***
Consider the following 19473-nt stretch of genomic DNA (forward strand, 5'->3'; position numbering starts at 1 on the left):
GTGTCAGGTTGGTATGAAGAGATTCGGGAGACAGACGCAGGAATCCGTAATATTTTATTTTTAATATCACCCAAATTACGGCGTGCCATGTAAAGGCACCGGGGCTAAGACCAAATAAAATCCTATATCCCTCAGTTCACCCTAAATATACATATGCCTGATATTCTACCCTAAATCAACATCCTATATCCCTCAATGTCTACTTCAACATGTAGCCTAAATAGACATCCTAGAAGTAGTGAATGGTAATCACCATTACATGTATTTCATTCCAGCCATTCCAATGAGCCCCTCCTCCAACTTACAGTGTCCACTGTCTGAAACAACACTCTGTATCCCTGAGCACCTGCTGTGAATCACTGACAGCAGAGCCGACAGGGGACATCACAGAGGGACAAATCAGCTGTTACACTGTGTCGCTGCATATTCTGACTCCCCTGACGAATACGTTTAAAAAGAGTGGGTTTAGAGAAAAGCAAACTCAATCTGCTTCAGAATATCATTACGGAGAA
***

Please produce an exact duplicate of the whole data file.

Consider the following 19473-nt stretch of genomic DNA (forward strand, 5'->3'; position numbering starts at 1 on the left):
GTGTCAGGTTGGTATGAAGAGATTCGGGAGACAGACGCAGGAATCCGTAATATTTTATTTTTAATATCACCCAAATTACGGCGTGCCATGTAAAGGCACCGGGGCTAAGACCAAATAAAATCCTATATCCCTCAGTTCACCCTAAATATACATATGCCTGATATTCTACCCTAAATCAACATCCTATATCCCTCAATGTCTACTTCAACATGTAGCCTAAATAGACATCCTAGAAGTAGTGAATGGTAATCACCATTACATGTATTTCATTCCAGCCATTCCAATGAGCCCCTCCTCCAACTTACAGTGTCCACTGTCTGAAACAACACTCTGTATCCCTGAGCACCTGCTGTGAATCACTGACAGCAGAGCCGACAGGGGACATCACAGAGGGACAAATCAGCTGTTACACTGTGTCGCTGCATATTCTGACTCCCCTGACGAATACGTTTAAAAAGAGTGGGTTTAGAGAAAAGCAAACTCAATCTGCTTCAGAATATCATTACGGAGAA